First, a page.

When it was put to him that the HSE had insisted they would have sufficient bed capacity to cope, he gave a sigh.
He went on to explain that, while the HSE was technically correct, they would only cope if they turned post-operative recovery rooms and other spaces designed for different purposes, into general ward space. I got the impression the HSE were playing with words.
Politicians do this all the time. They answer questions in such a way as to convince us they are on top of their game. They use a form of words to disguise the real issue and provide an answer that sounds convincing, and then move on to the next topic. That happens everywhere because I experienced it in An Garda Siochana too.
The shortage of manpower in that organisation has been an issue for decades. Back in the eighties, the then Minister for Justice Gerry Collins promised more gardaí for Cork after calls for extra resources. It was a never-ending call and it still continues today.
Sean O’Riordan reported in the Irish Examiner some time ago that the Garda Representative Association (GRA) complained that single-officer patrols, which regularly occur in stations such as Douglas, Ballincollig and Blarney, are “a health and safety issue”.
On one night, according to the GRA, just a single patrol car containing two gardaí was operating in the city centre at a time when thousands of people were spilling out of nightclubs.
More recently, Independent councillor Kenneth O’Flynn said he was deeply disturbed by media reports about an increase in violence in the city centre and Fine Gael senator Jerry Buttimer said there was a “perception that Cork is becoming a lawless city”.
I wouldn’t go as far as to say it’s lawless, but I would imagine the gardaí would welcome extra resources. Show me a police force that wouldn’t.
But it’s more difficult to make a case for extra gardaí or more hospital beds if those running the show won’t admit there is an issue in the first place.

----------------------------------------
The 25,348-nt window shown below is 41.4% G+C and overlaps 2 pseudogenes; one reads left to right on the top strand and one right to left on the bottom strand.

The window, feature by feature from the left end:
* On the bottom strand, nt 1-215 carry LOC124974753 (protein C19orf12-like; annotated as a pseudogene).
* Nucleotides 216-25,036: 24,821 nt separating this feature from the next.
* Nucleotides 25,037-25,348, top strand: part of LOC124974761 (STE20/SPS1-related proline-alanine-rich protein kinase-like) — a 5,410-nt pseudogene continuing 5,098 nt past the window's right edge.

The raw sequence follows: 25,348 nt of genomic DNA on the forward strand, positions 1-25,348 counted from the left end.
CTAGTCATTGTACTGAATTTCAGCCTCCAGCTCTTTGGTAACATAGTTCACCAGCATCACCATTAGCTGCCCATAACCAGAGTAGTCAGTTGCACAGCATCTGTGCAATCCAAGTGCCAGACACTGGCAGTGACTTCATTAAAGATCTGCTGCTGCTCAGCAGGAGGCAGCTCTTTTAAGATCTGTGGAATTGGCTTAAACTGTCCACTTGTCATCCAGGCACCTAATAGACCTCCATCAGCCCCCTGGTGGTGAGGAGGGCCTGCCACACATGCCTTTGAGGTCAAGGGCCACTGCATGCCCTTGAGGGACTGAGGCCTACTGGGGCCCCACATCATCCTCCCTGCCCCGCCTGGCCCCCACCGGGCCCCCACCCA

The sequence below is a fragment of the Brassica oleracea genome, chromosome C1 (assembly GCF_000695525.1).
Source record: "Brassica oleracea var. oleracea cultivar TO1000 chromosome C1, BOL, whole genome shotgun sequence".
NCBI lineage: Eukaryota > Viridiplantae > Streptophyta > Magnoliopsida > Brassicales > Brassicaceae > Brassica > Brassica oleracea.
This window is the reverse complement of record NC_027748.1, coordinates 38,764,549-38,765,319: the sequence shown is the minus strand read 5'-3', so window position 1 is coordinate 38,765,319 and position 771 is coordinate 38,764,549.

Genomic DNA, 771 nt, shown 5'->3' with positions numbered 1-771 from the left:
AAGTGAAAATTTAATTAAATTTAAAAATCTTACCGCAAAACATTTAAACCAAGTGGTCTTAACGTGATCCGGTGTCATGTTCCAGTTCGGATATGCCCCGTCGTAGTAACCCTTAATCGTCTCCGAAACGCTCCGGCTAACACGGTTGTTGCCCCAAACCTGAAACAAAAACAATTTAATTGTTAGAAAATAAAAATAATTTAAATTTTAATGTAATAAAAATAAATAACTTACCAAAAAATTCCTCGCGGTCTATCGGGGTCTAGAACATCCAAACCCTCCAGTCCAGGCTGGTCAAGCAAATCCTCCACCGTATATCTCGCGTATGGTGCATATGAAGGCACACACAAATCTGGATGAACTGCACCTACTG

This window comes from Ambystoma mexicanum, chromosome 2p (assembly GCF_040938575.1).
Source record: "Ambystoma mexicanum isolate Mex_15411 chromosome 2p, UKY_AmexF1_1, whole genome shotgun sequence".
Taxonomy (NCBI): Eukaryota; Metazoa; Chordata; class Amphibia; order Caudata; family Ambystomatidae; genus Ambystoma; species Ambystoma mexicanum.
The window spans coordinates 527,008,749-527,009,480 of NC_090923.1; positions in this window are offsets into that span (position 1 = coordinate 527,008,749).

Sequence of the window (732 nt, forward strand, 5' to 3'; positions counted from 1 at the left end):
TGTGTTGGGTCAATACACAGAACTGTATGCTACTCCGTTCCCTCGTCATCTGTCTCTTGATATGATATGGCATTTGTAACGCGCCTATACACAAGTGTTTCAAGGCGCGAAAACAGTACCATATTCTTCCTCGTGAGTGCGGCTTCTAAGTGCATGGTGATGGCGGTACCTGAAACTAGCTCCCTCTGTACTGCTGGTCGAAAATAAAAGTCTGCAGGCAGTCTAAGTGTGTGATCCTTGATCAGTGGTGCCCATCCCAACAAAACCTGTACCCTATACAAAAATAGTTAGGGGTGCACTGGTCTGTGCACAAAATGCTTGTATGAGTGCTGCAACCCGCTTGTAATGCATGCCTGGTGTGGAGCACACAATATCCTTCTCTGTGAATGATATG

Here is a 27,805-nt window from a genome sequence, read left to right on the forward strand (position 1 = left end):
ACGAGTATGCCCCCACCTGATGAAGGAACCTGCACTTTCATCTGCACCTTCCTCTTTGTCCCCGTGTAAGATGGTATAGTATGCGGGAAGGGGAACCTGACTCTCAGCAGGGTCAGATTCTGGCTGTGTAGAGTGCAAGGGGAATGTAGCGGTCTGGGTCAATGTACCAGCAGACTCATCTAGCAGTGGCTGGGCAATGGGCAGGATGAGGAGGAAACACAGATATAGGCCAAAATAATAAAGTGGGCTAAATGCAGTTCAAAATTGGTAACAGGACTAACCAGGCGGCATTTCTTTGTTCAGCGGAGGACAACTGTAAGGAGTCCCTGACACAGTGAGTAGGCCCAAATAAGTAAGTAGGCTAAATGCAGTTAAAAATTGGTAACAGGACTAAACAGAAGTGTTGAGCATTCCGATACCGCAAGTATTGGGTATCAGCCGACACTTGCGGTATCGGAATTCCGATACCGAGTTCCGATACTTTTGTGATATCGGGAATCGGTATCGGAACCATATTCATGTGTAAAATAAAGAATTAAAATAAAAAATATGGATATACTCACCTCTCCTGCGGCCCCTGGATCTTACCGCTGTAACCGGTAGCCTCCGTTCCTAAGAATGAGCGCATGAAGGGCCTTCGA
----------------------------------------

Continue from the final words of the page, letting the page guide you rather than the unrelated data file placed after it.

For example, there was an incident in Cork many years ago in the early hours of the morning, as revellers were heading home after a night out in the city centre.
A person was injured after a nasty assault and it attracted some media attention. It was suggested publicly that only a handful of gardaí were on duty that night and the city generally lacked an adequate police presence at the weekends when the pubs and clubs were closing.
A garda spokesman, long since retired, was interviewed the next day and rejected those claims. He insisted there were sufficient resources on duty the previous night and mentioned a specific number.
It sounded so convincing that it ended the conversation about resources and his account was accepted. Nothing to see here. The problem, though, was that while technically correct, he could be accused of playing with the figures.
The Cork City Garda Division covers a large area. It stretches from Ballincollig to Gurranabraher and from Carrigaline to Mayfield and includes every station in between. That amounts to a considerable number of gardaí and many of those would have been on duty that night, so he was technically correct. The reality was somewhat different.
The actual number of gardaí on outdoor duty in the city centre on that particular night was about six. That wouldn’t have been unusual and there were times when that number would have been even less. I know, because for a few of those years, I was responsible for deploying them.
Part of my responsibility in those days was to prepare the duty detail for the working gardaí on my shift. It was never easy trying to cover all the positions because of the shortage of manpower. It was ‘the miracle of the loaves and fishes’ kind of stuff.
People were required to fill many positions; patrol cars, personnel carrier, motorbike, the custody suite in the Bridewell, the communication centre in Anglesea Street, the courts, prisoner escorts and more. And that was before anything out of the ordinary happened, like a murder or some other serious incident, which would further drain resources.
Gardaí also needed time to deal with their paperwork and there was always lots of that.
When you considered the people on annual leave, sick leave, and on training courses, etc, it wasn’t unusual to be unable to provide a garda to walk the beat in the city centre. In fact, it was a regular occurrence in my day.
I remember one occasion, after I had briefed the garda members for duty, and they went off about their business, I was challenged as to why there was nobody on the beat. The senior officer wanted gardaí to be visible in the city centre.
I explained that, in the absence of a magic wand, there wasn’t much I could do about it. That officer would have been better employed making a case to the powers-that-be for extra resources.
All our frontline workers have been playing a stormer in recent times. Understaffed and underequipped, they battled on and continue to do so.
The least they deserve is a bit of straight talking from the top.